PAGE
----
By Shada Islam
As the Arab spring turns into summer and autumn, European and Asian policymakers can share experiences with their Arab counterparts on the democratic transformation of former communist eastern Europe and the transition to democracy in three leading Asian nations: Indonesia, the Philippines and South Korea.
The framework provided by ASEM (the Asia-Europe Meeting) provides a good platform for just such a discussion. The results of such an Asia-Europe brainstorming should then be shared with Arab policymakers, business leaders and scholars.
Such a three-way conversation is especially needed at a time of increasing uncertainties about the future of Tunisia and Egypt, where pro-democracy movements have achieved democratic change.
European and Asian lessons in transition and reform can also be helpful for other countries in the Middle East and North Africa, whether in Libya, which is currently in the midst of a brutal civil war, or in Syria where demands for change have been met with a government crackdown or in Bahrain and Yemen.
As the Arab spring ebbs and flows, an initial period of hope is being replaced by uncertainty over whether the region can produce viable, and economically vibrant, democracies.
Historical parallels are never perfect of course; Arab countries, with their mix of disaffected young people yearning for change, under-developed or non-existent political parties and well-organised Islamist organisations present a complex picture.
However, European, Asian and Arab policymakers can learn from each other’s experiences on what works and what does not when peoples’ demand for freedom and reform can no longer be ignored.
Certainly, the transition from communist, centrally-planned economies to free market democracies – and membership of the 27-nation European Union – as experienced by many ex-communist eastern European nations since the 1989 fall of the Berlin Wall provides an interesting blueprint for the Arab world.
The region’s experience with civil society movements, the formation of electoral and governance systems, economic reforms and the often rocky transition to stability could help reassure Arab public opinion about the direction of their own people-power revolutions.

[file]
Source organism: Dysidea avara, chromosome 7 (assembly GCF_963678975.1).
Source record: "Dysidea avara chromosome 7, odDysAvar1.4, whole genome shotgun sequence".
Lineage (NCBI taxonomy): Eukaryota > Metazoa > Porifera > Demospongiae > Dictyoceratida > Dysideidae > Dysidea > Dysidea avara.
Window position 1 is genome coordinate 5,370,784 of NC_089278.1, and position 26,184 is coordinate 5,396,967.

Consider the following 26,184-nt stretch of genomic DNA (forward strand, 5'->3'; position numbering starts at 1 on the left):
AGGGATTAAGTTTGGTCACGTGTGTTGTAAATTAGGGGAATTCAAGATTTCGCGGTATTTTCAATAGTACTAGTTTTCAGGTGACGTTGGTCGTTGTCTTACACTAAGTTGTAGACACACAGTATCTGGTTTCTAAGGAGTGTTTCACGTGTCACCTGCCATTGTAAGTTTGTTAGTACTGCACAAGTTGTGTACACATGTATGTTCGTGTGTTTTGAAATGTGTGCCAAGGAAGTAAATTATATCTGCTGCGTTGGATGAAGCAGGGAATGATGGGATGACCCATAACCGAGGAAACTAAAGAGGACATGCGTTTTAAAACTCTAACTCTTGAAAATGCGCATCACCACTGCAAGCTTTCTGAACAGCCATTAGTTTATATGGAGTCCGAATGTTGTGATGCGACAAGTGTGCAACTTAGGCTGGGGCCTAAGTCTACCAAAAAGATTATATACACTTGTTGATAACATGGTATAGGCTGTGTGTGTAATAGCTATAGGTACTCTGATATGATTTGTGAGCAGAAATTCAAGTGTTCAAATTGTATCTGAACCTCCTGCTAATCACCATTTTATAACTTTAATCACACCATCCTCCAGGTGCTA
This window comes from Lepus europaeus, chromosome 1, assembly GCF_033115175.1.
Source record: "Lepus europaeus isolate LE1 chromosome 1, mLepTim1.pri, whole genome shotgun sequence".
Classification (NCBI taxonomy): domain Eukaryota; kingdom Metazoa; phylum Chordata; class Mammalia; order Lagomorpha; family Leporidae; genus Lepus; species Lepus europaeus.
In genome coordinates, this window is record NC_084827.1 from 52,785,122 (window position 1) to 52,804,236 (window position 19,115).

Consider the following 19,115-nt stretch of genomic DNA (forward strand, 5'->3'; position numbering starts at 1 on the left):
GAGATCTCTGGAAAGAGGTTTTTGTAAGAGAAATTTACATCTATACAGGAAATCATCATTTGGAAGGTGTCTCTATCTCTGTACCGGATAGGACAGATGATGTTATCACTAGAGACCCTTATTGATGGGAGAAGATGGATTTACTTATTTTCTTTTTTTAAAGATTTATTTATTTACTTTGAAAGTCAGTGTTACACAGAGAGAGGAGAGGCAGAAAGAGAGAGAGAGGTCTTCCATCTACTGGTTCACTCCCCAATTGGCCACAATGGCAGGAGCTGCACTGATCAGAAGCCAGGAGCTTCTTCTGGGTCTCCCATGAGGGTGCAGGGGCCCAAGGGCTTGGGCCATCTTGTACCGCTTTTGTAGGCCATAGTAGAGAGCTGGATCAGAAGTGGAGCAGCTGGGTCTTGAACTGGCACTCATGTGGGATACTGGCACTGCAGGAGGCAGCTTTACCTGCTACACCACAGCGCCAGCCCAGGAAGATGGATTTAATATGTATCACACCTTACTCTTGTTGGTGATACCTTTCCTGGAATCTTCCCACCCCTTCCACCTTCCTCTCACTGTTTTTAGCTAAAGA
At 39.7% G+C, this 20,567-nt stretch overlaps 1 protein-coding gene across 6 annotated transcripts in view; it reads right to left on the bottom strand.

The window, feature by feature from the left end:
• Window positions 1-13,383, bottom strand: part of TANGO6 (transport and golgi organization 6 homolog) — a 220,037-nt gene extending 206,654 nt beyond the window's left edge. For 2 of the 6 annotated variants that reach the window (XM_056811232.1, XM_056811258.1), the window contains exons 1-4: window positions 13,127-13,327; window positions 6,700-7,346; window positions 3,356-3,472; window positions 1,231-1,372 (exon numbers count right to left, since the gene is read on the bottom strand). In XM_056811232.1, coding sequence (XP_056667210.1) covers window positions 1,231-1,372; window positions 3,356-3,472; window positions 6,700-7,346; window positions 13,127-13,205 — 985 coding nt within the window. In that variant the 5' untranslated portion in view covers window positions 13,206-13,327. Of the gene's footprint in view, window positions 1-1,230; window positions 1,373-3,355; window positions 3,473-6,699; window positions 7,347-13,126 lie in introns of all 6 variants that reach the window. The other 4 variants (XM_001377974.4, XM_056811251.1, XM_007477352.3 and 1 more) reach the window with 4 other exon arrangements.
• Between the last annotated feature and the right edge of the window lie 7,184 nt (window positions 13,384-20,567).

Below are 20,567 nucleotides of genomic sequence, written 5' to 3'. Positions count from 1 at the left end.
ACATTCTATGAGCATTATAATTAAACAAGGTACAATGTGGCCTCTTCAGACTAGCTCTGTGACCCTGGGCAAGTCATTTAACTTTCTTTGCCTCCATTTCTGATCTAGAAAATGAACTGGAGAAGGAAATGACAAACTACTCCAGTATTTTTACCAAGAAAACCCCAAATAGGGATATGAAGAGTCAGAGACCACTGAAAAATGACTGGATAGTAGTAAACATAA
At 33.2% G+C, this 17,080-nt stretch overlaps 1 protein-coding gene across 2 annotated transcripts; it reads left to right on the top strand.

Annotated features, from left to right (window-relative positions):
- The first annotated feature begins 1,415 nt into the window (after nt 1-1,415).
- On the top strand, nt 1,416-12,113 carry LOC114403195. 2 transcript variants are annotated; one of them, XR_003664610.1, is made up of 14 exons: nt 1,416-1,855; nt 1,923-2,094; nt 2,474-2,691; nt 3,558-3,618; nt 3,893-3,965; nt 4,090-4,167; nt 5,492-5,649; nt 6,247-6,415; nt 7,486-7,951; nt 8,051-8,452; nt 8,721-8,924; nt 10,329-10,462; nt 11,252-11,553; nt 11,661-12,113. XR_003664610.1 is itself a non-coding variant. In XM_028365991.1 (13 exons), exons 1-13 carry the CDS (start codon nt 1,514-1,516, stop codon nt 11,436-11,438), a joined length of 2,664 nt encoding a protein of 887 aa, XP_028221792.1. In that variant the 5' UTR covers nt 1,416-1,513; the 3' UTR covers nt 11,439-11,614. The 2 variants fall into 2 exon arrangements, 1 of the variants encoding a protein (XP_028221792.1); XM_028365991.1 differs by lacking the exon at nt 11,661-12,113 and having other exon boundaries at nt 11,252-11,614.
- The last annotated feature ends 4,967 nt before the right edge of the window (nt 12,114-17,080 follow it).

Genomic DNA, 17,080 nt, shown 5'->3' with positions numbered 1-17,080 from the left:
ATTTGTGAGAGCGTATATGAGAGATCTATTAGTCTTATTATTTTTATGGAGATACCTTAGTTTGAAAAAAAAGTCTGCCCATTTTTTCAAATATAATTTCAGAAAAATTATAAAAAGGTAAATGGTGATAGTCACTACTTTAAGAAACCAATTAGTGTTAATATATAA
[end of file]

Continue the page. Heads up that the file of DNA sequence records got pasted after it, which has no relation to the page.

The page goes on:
Asian countries like the Philippines, South Korea and Indonesia also went through long and difficult transition periods following the fall of entrenched, corrupt, dictatorships.
The three countries lived through riots, uncertainty and pain. The economy suffered. The army watched warily as protests spread. Today the three countries are functioning democracies and active participants in Asia’s rise.
In the Philippines in 1986, the “People Power movement” drove President Ferdinand Marcos into exile and installed Corazon Aquino as the new president. The Philippine armed forces unexpectedly deserted Marcos, and the US told him that it was “time to cut, and cut clean” paving the way for a series of weak but essentially democratic governments, with a very free press and a vibrant civil society.
In South Korea, meanwhile, the democratic uprising of June 1987 represented a nation-wide movement which resulted in the authorities giving the green light to democratisation. South Korea today has a robust democracy and has emerged as one of Asia’s strongest economic power houses.
Indonesia, the most populous Muslim nation, faced food shortages and massive unemployment triggered by the 1997-1998 Asian financial crisis. Anger and riots exploded against President Suharto and his government forces, leading to the unpopular president’s resignation on 21 May 1998. Since then, a strengthening of democratic processes has included a regional autonomy program, and the first direct presidential election in 2004.
In the last 13 years Indonesia has emerged as a vibrant and dynamic democracy and a middle income economic power with impressive regional and global outreach. Membership of the Group of 20 gives it additional international clout. Indonesia is also working within the region and outside it to promote democracy, including through the annual Bali Democracy Forum.
Indonesian policymakers say democracy is inherently messy. “Revolutions and their aftermaths, of course, are always fluid and fickle times, and the outcome is often perched on a knife’s edge,” according to comments published recently by Mulyani Indrawati, Managing Director of the World Bank Group and a former finance minister of Indonesia.
Ms. Mulyani underlines the challenge new democracies face in bridging the vast gap between high expectations and the reality of limited budgets and capabilities. “But transitions are also times of great opportunity,” she adds.
Eastern European members of the EU have come out of their turmoil as strong democracies and market economies. Some of the revolutions in the region (1956 in Hungary, 1968 in Prague and 1980 in Gdansk) were initially brutally repressed but the seeds of change stayed alive to flower years later.
Meanwhile, despite their flaws, Indonesia, the Philippines and South Korea are also proof that countries can change direction, peoples’ aspirations for democracy can be met and that chaos can give way to peace and development.
Such a powerful message of hope should become part of ASEM’s political and diplomatic outreach to other parts of the world.
Shada Islam is a journalist in Brussels with a long experience of EU-Asia relations. This is a part of a series of articles being published by Ecorys Research and Consulting, as member of the COWI Consortium which is under contract to the European Commission, to look at different aspects of the multi-faceted Asia-Europe relationship. This article represents the views of the author and does not commit the European Commission in any way.